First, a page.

Each year for its Retirement Confidence Survey, the Employee Benefit Research Institute (EBRI) surveys 1,000 workers and 1,000 retirees to assess how confident they are in their ability to afford a comfortable retirement. Once again, in 2019, retirees expressed stronger confidence than workers: 82% of retirees reported feeling "very" or "somewhat" confident, compared with 67% of workers. A closer look at some of the survey results reveals various lessons today's workers can learn from current retirees.
Let's start with a breakdown of the percentage of retirees who said the following resources provide at least a minor source of income:
Perhaps the most striking percentage is the last one, given that 74% of today's workers expect work-related earnings to be at least a minor source of income in retirement. Currently, just one in four retirees works for pay.
Building upon Lesson 1, it may benefit workers to proceed with caution when estimating their retirement age, as the Retirement Confidence Survey consistently finds a big gap between workers' expectations and retirees' actual retirement age.
In 2019, the gap is three years: Workers said they expect to retire at the median age of 65, whereas retirees said they retired at a median age of 62. Three years can make a big difference when it comes to figuring out how much workers need to accumulate by their first year of retirement. Moreover, 34% of workers reported that they plan to retire at age 70 or older (or not at all), while just 6% of current retirees fell into this category. In fact, almost 40% of retirees said they retired before age 60. The reality is that more than four in 10 retirees retired earlier than planned, often due to a health issue or change in their organizations.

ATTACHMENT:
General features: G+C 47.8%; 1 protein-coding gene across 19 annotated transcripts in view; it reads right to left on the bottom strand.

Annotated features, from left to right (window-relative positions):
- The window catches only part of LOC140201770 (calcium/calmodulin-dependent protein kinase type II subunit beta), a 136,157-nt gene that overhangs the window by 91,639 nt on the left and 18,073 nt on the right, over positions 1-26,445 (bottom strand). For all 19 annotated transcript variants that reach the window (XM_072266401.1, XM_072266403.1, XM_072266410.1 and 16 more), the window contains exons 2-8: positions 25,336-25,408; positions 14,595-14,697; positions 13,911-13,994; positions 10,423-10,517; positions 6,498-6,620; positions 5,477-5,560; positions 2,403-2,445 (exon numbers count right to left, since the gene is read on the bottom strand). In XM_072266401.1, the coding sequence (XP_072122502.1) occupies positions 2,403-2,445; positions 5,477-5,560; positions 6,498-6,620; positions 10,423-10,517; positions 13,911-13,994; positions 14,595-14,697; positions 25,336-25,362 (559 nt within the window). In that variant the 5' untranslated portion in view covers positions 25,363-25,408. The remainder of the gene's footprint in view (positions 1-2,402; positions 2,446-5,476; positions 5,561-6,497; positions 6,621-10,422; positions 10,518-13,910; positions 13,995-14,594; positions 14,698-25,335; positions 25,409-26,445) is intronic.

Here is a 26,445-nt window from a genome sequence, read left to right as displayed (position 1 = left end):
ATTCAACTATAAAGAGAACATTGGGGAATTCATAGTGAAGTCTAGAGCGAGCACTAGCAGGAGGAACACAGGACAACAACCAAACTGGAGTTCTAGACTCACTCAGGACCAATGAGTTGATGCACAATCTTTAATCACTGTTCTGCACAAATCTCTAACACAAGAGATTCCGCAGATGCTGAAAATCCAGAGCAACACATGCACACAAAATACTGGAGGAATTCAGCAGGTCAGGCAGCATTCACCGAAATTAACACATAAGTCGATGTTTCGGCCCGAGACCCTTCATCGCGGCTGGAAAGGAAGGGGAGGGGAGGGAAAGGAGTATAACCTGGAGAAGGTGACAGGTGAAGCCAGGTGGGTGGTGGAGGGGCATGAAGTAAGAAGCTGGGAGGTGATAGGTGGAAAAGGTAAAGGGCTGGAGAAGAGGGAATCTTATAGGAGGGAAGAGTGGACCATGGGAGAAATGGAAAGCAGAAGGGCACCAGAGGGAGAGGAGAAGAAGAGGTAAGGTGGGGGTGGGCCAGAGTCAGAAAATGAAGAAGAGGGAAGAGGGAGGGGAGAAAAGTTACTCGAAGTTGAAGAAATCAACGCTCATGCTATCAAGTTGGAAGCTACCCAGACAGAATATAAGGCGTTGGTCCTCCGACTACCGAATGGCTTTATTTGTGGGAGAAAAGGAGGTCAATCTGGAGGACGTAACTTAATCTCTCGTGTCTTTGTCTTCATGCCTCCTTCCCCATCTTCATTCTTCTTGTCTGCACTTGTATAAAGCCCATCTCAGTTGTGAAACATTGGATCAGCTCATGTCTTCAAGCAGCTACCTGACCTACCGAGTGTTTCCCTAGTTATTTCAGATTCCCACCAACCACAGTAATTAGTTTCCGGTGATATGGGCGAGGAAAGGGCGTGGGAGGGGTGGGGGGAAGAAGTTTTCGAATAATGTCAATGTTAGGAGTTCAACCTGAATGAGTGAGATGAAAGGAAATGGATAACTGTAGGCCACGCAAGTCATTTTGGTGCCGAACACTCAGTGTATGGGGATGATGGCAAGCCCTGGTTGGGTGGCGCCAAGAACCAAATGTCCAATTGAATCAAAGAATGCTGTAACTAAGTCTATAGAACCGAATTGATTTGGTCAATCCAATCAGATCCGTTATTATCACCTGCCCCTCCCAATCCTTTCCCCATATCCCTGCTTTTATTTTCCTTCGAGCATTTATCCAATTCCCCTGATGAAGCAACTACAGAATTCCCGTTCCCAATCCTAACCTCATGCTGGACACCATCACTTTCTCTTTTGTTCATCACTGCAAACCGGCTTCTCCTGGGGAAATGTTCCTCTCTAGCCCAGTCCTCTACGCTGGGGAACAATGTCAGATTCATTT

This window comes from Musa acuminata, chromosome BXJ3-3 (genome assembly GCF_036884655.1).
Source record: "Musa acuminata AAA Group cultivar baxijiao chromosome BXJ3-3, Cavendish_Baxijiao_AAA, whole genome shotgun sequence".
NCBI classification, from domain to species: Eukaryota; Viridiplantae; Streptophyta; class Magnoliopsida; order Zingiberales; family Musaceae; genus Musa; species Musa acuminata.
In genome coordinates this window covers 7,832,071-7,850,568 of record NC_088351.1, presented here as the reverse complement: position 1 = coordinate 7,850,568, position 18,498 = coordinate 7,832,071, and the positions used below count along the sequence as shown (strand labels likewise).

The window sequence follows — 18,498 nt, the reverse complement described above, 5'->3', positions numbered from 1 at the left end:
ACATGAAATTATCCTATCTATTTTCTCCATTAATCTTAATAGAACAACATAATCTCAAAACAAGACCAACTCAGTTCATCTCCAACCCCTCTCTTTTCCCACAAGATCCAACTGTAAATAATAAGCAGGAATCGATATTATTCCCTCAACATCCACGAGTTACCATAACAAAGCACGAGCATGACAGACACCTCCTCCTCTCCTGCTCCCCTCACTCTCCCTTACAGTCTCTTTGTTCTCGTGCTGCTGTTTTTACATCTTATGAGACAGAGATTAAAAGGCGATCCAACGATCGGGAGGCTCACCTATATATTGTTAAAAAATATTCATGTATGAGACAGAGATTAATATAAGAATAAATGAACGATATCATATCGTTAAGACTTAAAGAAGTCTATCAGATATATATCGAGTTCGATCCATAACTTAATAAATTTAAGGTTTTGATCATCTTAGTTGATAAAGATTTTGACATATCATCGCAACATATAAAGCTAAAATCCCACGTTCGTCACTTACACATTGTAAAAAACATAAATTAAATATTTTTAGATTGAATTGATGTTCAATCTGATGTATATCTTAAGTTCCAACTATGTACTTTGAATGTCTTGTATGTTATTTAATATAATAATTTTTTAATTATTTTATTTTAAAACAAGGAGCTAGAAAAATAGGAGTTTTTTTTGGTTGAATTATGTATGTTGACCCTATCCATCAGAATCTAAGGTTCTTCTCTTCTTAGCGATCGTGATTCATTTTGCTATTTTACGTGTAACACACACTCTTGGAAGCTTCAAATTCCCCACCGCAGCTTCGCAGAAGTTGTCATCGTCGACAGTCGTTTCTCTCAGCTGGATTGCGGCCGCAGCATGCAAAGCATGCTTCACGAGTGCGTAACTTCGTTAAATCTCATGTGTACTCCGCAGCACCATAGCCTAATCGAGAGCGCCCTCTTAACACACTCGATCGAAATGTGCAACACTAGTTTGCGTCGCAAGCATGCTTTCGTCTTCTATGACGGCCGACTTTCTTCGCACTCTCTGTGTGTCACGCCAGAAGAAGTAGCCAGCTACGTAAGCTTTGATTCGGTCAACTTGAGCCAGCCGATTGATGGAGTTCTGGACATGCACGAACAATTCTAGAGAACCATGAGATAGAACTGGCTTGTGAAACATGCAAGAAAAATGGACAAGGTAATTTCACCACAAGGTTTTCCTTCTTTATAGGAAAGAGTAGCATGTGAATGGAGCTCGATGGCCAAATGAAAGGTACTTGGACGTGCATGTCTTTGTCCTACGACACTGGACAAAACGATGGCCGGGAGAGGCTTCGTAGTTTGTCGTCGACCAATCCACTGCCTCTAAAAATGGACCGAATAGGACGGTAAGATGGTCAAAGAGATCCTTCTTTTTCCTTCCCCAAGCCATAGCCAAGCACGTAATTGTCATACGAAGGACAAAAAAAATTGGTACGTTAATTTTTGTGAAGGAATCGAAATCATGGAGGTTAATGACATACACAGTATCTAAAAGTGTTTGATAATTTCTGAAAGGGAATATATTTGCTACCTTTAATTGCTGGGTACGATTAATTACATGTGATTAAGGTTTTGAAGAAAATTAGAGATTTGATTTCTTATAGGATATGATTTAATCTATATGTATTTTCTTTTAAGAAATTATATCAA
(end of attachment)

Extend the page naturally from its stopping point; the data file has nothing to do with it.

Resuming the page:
Estimating retirement age is one area where workers may want to hope for the best but prepare for the worst.
Even though 64% of current retirees have defined benefit or pension plans, an even larger percentage say they rely on current savings and investments, and more than half rely on income from IRAs and/or workplace plans. Current workers are much less likely to have defined benefit or pension plans, so it is even more important that they focus on their own savings efforts.
Fortunately, workers appear to be recognizing this fact, as 82% said they expect their workplace retirement savings plan to be a source of income in retirement, with more than half saying they expect employer plans to play a "major" role.
While most retirees said their expenses were "about the same" or "lower than expected," approximately a third said their overall expenses were higher than anticipated. Nearly four out of 10 said health care or dental expenses were higher.
Workers may want to take heed from this data and calculate a savings goal that accounts specifically for health-care expenses. They may also want to familiarize themselves with what Medicare does and does not cover (e.g., dental and vision costs are not covered) and think strategically about a health savings account if they have the opportunity to utilize one at work.
Just 26% of retirees indicated that debt is a problem, while 60% of workers said this is the case for them. Unfortunately, debt can hinder retirement savings success: seven in 10 workers reported that their non-mortgage debt has affected their ability to save for retirement. Also consider that 32% of workers with a major debt problem were not at all confident about having enough money to live comfortably in retirement, compared with just 5% of workers who don't have a debt problem.
As part of their overall financial strategy, workers may want to develop a plan to pay down as much debt as possible prior to retirement.